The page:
A: One of the new Windows Server 2012 features regarding SMB 3.0 is the ability for multiple channels to be used for an SMB session. This means that if multiple paths are available between a client and server, all can be used concurrently to increase the performance and speed of the SMB session.
For example, if an SMB client had three 1Gbps network connections and all could connect to the SMB server, then a total of 3Gbps could be used for SMB transport. There might be times where it's desirable to restrict the network cards used for SMB to a particular SMB server.
This is done by using the New-SmbMultichannelConstraint Windows PowerShell cmdlet, passing the interfaces that should be used. Here's an example:
(e.g., New-SmbMultichannelConstraint -ServerName fileserv01 -InterfaceIndex 1,3), and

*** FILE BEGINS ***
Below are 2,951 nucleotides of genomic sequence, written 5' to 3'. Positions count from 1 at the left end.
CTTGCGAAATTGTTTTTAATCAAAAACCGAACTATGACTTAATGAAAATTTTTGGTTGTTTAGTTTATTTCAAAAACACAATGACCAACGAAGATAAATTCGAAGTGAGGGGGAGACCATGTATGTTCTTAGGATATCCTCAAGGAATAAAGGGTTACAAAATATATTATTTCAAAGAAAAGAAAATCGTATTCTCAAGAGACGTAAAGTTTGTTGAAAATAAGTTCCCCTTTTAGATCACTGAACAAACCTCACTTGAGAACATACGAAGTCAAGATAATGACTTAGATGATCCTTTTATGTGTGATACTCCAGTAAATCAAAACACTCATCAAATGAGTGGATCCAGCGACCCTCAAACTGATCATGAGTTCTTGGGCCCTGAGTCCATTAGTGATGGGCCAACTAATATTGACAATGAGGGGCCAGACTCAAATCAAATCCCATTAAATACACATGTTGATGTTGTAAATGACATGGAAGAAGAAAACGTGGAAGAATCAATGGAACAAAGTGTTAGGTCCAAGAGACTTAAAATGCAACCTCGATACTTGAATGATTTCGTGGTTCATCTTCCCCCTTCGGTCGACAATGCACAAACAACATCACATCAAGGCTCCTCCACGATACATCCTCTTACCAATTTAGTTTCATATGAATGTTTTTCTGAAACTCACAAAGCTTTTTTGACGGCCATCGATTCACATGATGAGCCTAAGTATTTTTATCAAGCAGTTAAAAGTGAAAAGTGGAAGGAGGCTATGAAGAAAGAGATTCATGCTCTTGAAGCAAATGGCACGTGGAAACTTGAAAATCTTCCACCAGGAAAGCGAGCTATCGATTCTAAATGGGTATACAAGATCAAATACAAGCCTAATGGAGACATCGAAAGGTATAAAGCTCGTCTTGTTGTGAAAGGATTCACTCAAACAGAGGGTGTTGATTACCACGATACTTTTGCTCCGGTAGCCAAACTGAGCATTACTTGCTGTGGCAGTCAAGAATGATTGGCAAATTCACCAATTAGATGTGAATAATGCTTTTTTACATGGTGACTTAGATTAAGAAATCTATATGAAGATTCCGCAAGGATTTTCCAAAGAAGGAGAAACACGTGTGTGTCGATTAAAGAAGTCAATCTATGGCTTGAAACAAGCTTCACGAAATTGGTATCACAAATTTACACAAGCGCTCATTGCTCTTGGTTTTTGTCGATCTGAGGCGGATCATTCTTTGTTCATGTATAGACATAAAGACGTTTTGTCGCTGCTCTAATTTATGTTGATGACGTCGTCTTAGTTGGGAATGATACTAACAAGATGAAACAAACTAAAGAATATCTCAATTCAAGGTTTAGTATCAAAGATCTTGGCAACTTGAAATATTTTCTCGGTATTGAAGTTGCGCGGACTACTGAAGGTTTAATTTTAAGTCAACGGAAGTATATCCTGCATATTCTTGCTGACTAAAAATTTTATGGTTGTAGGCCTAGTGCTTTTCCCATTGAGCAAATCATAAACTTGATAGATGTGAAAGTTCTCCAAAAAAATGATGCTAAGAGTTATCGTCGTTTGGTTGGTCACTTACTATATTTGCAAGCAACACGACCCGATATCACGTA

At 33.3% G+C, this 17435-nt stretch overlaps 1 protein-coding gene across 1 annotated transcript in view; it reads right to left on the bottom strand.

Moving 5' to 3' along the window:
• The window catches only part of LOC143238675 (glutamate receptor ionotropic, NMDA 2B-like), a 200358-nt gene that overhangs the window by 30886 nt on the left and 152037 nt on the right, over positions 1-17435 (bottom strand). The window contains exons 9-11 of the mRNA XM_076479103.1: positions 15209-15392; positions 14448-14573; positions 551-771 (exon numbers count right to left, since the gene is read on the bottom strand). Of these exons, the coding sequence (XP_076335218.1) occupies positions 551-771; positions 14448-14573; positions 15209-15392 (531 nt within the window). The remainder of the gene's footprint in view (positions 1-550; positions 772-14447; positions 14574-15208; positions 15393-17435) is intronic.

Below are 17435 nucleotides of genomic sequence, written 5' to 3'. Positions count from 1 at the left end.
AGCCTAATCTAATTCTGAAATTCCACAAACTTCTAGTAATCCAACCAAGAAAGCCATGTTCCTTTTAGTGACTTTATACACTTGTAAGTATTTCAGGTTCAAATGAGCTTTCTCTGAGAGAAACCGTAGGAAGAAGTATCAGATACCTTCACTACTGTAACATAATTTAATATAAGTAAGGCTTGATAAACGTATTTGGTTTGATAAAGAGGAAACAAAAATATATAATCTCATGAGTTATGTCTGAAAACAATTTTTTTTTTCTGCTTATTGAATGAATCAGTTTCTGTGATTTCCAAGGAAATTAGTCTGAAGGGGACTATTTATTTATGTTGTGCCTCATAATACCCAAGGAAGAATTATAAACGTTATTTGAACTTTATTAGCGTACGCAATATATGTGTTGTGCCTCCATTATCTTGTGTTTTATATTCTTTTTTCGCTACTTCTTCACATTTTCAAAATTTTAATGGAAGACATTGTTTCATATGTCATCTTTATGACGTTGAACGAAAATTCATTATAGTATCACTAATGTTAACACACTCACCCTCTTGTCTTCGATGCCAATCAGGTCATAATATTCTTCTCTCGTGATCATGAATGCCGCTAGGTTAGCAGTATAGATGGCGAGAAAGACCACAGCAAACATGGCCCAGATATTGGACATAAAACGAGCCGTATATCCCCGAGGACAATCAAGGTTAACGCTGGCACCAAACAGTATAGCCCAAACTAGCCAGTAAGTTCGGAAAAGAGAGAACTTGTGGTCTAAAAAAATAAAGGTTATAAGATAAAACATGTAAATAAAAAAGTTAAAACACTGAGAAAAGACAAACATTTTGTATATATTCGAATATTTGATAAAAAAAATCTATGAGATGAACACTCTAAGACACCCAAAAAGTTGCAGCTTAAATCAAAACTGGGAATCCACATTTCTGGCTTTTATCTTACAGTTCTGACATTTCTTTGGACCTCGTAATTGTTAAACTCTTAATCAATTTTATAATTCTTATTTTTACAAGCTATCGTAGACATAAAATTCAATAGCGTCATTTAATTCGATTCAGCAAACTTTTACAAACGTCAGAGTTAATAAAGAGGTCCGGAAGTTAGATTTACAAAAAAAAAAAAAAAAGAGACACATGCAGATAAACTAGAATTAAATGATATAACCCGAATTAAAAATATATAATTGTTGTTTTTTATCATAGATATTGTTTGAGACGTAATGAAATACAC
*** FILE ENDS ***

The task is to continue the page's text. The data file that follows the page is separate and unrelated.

(e.g., New-SmbMultichannelConstraint -ServerName fileserv01 -InterfaceAlias 'Mgmt NIC1', 'Mgmt NIC2').
Details of the network cards can be found by using this PowerShell cmdlet:
which shows the name (alias) and index number of each network card, as in this example:
PS C:\> Get-NetAdapter Name InterfaceDescription ifIndex Status MacAddress ---- -------------------- ------- ------ ---------- LM NIC Intel(R) PRO/1000 PT Dual Port Ser...#2 17 Up 00-15-17-3A... Cluster NIC Intel(R) PRO/1000 PT Dual Port Serve... 16 Up 00-15-17-3A... VM Team 2 NIC Intel(R) Gigabit ET Dual Port Serv...#2 14 Not Present 90-E2-BA-06... VM Team 1 NIC Intel(R) Gigabit ET Dual Port Server... 12 Not Present 90-E2-BA-06... VM NIC Intel(R) 82575EB Gigabit Network C...#2 15 Up 00-15-17-C4... Mgmt NIC Intel(R) 82575EB Gigabit Network Con... 13 Up 00-15-17-C4...
Remember, however, that changing the SMB multichannel configuration isn't something that should be done under normal circumstances, and SMB does a great job of dynamically choosing connections as needed.